There also seems to be a different attitude towards psychological health in Japan in general. In the West, self-diagnosis has reached a point where some people are proud of listing their issues like emotional battle scars, and as proof that they think, feel and experience life at a deeper level. This is not to say the diagnosis or the intensity of the feelings are invalid, but there’s a danger that when you define yourself as “messed up” or “depressed,” you’ll continue to act in what you feel is an appropriate way for a messed-up or depressed person to behave.
Japanese people I’ve met with reclusive behavior patterns or other signs of psychological issues, however, do not necessarily view these traits as problems that need to be tackled. Many continue these lifestyles and seem to have found some peace in accepting the antisocial part of who they are. They discover joy in other forms, even if their means of finding happiness — often avoidance — is unlikely to lead to a major change in their way of thinking.
The modern world of self-help books has many mantras — “Change your life,” “Be the person you want to be,” “Get your priorities straight” — but here in Japan, the character isn’t seen as being so malleable: People are what they are. Whether that’s a good or bad thing is based on perception. CBT (cognitive behavioral therapy) is all about going against your nature and changing the wiring of your brain, whereas in my experience, many Japanese tolerate their nature, for better or worse.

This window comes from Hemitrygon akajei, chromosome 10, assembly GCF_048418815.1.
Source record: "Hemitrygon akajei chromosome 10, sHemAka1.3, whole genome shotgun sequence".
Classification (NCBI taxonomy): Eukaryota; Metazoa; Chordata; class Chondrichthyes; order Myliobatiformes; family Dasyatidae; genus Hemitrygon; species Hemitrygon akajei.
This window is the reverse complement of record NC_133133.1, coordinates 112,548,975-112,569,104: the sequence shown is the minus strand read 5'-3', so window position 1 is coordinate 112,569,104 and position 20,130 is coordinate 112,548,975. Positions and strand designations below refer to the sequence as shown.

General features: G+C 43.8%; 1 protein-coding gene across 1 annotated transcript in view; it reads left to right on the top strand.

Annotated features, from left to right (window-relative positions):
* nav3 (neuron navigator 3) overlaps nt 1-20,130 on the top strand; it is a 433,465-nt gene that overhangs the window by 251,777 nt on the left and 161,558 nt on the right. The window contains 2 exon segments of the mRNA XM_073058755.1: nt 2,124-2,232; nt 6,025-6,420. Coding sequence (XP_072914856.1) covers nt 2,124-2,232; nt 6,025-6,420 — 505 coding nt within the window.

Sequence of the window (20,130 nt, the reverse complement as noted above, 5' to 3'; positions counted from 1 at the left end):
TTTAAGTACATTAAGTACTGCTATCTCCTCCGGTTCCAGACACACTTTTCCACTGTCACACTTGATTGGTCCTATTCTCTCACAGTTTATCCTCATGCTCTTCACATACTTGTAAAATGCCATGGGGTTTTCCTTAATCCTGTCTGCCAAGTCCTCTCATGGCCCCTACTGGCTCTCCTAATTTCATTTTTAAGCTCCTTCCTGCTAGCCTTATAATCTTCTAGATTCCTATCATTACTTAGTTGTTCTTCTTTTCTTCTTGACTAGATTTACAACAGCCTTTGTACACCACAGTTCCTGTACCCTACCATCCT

In fact, there’s sometimes a sense of nobility to otaku recluses in their attempt to live an alternative lifestyle and their stubborn refusal to accept the oppressive norm. I recall being at a house party where the female-to-male ratio was about 60-40, yet I spent several hours on the floor playing “Donkey Kong” with a Japanese friend. After we turned it off, one girl asked why we weren’t talking to them, to which my friend replied, “Otaku dakara” — “Because we’re otaku.” I found this realization — the ability to believe connecting with the opposite sex didn’t matter — strangely empowering. A therapist might call this an example of lying to yourself, but it didn’t feel like it.
Being around people comfortable in their decision to sidestep conventional behavior is, on one level, a welcome escape from the suffocating world of self-help — and from people who speak like self-help books. The reality of being on another continent mixes with normalized antisocialism to form a cocktail effective in tuning out a lot of the “just be a normal adult” voices, whatever those voices might mean. Maybe my fear of going back to the U.K. stems from the fear that those old thoughts would then return.
Am I recovered or delusional? Well, as one famous worrywart once said, “There is nothing either good or bad, but thinking makes it so.”
William Bradbury is a freelance writer and musician in Tokyo. Foreign Agenda offers a forum for opinion on Thursdays. Comments: firstname.lastname@example.org